Everyone and their mother is getting in on the VOD game, and for some time, Vimeo has been positioning itself as a way for indie filmmakers to get their content to viewers and see a profit; they've just introduced new bells and whistles for filmmakers and content creators, including several new features for their PRO users who distribute content using the service, including a revamped dashboard and more in-depth metrics to help creators see where their work is selling. Check it out and see what Vimeo's VOD could do for you and your film.
Everyone is in the Video On Demand game these days, from major players like Amazon, Netflix and YouTube, to more niche sites like Fandor; for $199/year, Vimeo PRO members, who have been able to set their own price and customize their page design, as well as distribute their videos through their own domain, now have access to more granular metrics about where their traffic is coming from, including information on sales regions, embeds, and performance that Vimeo thinks will make their VOD service attractive to filmmakers who want to tap into the 100 million unique visitors the site receives monthly. According to Vimeo:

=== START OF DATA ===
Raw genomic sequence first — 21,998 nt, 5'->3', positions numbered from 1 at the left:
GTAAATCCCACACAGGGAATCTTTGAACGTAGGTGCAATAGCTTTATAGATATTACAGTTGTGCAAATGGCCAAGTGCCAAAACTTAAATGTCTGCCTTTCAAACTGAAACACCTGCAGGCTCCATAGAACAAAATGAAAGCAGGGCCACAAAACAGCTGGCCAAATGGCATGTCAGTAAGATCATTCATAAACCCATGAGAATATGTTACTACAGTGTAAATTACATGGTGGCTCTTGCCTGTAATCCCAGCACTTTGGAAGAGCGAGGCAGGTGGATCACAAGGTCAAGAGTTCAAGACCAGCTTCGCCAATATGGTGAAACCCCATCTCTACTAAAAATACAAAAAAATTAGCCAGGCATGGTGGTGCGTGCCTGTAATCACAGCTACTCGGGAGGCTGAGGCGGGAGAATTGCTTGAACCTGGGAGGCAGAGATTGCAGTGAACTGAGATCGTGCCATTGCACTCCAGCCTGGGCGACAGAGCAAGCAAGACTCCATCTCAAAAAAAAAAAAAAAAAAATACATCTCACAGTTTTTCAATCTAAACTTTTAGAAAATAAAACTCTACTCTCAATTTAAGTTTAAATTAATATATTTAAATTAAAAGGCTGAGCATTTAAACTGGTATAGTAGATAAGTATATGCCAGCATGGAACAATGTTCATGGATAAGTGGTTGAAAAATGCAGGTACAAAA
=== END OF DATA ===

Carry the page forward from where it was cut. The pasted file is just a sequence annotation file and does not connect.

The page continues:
The new dashboard drops down from the top of Vimeo On Demand pages to provide VOD creators with a quick glimpse of sales performance and where sales are happening. This includes purchases that occur on Vimeo On Demand vs. Vimeo’s embedded player. This feature is only available to VOD creators, on content they are the owners of, visible when logged into their Vimeo account. All VOD titles in our catalog gain this new feature.
With their streamlined aesthetic and general lack of trolls, Vimeo has long been at the vanguard of HD streaming video (the White House, for instance, posts HD versions of its broadcasts to Vimeo, and the site has a distinct lack of people falling off of/down things videos, which, depending on your perspective, is either good or super lame.) They are clearly making a play for a bigger piece of the growing indie VOD market, with a price point that is reasonable for most filmmakers, and a huge built-in audience.
As a filmmaker, what do you think of VOD in general, and Vimeo in particular? Do these new bells and whistles make the site more attractive to you? Or would you rather watch dogs on trampolines?
Link: Vimeo Pro